4 Ocean-continental Convergent Zone: 1. Which of the two plates (the one with oceanic crust or the one with continental crust) subducts? Why does it subduct? The oceanic crust subducts. It is denser. 2. What is a Benioff-Wadati zone and how it is formed? The Benioff-Wadati zone is the pattern of earthquakes from shallow to deep along the upper part of the subducting plate. 3. Explain how intermediate to high silica magmas (andesitic, dacitic, or rhyolitic) form at this type of plate boundary. Although it may initially seem simple that a subducted plate melts as it sinks deeper in the Earth, we previously found that this does not work because: At depth there is too much pressure to permit rocks to melt. Another way that melting happens in the Earth is due the presence of water. Water causes rock to melt at lower temperatures than if the rock is dry. Low Low A Temperature B High Pressure liquid High solid liquid C Notice that point C is now in the liquid zone. So, rock can melt at depth if the rock has water present. In a convergent plate boundary, how does water get incorporated into in the boundary? Clays contain water and clays are formed at the divergent zone due to the circulation of hot water through the crust. The water in the plate is found in small fractures in the basalts and as water in clays. The water in fractures is expelled early as the oceanic crust is subducted. The water in the clays must reach a certain temperature to be expelled, which requires that the plate descend to a certain depth. (This is analogous to water being driven off from clay in a kiln in a pottery studio.) At this depth the rock above the plate is mantle rock, peridotite. The water moves into the mantle causing it to melt. What is the partial melting product of peridotite discussed previously in this handout? This basalt will rise toward the surface because it is less dense than the surrounding rock. Sometimes this basalt migrates to the Earth s surface forming a basaltic lava flow. (Ape Cave at Mt. St. Helens formed as a lava tube in a basaltic lava flow from St. Helens.) The basalt generated in the subduction zone may also melt continental crust. Recall that the melting temperature of the higher silica igneous rocks is lower than basalt. This means that thermal energy from the basalt will melt the continental crust which is primarily dioritic in composition. This melting generates magmas of a higher silica content such as andesite or dacite. 4

5 4. Explain why the density of the oceanic crust continues to increase as the plate is subducted. The pressure from the overlying rocks increases as the plate sinks. 5. What is a modern example of this type of convergent zone? Here in the Pacific Northwest. Ocean-Ocean Convergent Zone: 1. If both of the plates have oceanic crust, why does one plate subduct? Could we predict which oceanic plate will subduct? How? Most likely, one of the plates will be older than the other. The older, denser plate will subduct. We could predict this based on the ages of the crust. 2. In what ways is this type of boundary similar to a oceanic-continental convergent zone? Be as specific as possible. There is a deep-sea trench, a Benioff zone of earthquakes, and intermediate (andesitic) volcanism. 3. What is a modern example of this type of convergent zone? The Philippines Continental-continental convergent zone: 1. This type of boundary is sometimes referred to as a suture zone. Explain the use of this term. Does one of the plates subduct? Why/Why not? Since the two continental crustal plates are about the same density and both are low density compared to the oceanic crust, these plates will not subduct very far into the Earth. More likely there will be an overlapping of the plates and the continental crust will rise in elevation by the principle of isostasy. 2. Would you expect to find a Benioff zone at this type of plate boundary? A deep-sea trench? A volcanic arc? Explain your answers. Probably not because there is no currently active subduction zone. 3. What is a modern example of this type of convergent zone? (The Himalayas) Transform Boundary: 1. Imagine that we have a series of five GPS stations that monitor the motion of the Earth s surface in different places. We have drawn vectors to represent the motion of the ground in these five locations. Which of the following would most likely create a transform boundary? A B C D E Explain your answers. 5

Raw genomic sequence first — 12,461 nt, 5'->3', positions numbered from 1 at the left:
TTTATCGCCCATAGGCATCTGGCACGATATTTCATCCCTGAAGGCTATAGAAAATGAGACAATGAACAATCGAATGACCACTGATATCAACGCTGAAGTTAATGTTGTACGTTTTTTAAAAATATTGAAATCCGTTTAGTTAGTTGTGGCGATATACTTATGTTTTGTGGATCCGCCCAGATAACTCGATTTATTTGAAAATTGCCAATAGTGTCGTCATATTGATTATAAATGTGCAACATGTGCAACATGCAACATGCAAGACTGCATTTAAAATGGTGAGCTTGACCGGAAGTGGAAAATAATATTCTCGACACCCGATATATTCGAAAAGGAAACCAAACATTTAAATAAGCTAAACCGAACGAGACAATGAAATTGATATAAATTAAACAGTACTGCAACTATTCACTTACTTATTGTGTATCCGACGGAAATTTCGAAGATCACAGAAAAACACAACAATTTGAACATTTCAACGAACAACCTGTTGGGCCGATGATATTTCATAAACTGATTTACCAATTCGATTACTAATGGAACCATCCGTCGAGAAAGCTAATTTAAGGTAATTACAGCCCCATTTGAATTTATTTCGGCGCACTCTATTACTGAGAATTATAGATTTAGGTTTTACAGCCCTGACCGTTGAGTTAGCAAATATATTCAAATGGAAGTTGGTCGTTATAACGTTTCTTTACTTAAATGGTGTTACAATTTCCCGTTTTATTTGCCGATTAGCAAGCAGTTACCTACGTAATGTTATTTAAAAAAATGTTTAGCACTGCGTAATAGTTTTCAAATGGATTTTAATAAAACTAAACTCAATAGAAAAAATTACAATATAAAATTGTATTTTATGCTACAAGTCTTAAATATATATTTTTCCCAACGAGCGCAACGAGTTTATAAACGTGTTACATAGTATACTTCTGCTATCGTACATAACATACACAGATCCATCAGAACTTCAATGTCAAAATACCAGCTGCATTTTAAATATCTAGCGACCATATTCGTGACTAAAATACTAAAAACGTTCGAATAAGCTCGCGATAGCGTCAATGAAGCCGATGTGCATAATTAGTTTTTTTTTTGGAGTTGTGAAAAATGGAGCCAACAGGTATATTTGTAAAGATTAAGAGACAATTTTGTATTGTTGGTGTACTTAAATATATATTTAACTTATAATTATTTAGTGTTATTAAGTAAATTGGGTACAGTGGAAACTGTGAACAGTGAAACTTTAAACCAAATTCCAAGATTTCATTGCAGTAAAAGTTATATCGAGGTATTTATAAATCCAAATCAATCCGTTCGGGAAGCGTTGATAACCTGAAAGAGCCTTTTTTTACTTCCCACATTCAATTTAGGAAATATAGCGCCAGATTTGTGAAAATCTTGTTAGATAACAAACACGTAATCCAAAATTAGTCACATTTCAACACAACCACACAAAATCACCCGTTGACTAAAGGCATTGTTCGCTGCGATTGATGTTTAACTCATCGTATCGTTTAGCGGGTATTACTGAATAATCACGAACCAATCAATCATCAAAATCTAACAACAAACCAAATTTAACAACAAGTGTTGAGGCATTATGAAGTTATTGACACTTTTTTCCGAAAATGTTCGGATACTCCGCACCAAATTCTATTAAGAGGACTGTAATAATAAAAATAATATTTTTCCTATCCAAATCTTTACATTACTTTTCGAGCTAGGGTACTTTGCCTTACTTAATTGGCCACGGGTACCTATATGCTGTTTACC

6 C,D, and E A is a divergent boundary B is a convergent boundary The other three cases have some component of horizontal side-by-side motion. Indeed, all three of these situations are found on Earth. 2. Why is volcanism not common at transform boundaries? There is no decompression or addition of water to create the melting described in the divergent and convergent boundaries, so normally there is no magma at a transform boundary. Part IV: The Pacific Northwest we will discuss this in class W ocean Olympic Mtns E Cascade Mtns Label the following features on the diagram above: 1. Juan de Fuca Ridge 2. Benioff zone 3. andesitic volcanism 4. basaltic volcanism 5. oceanic crust 6. black smoker vents 7. Juan de Fuca plate 8. continental crust 9. Pacific plate 6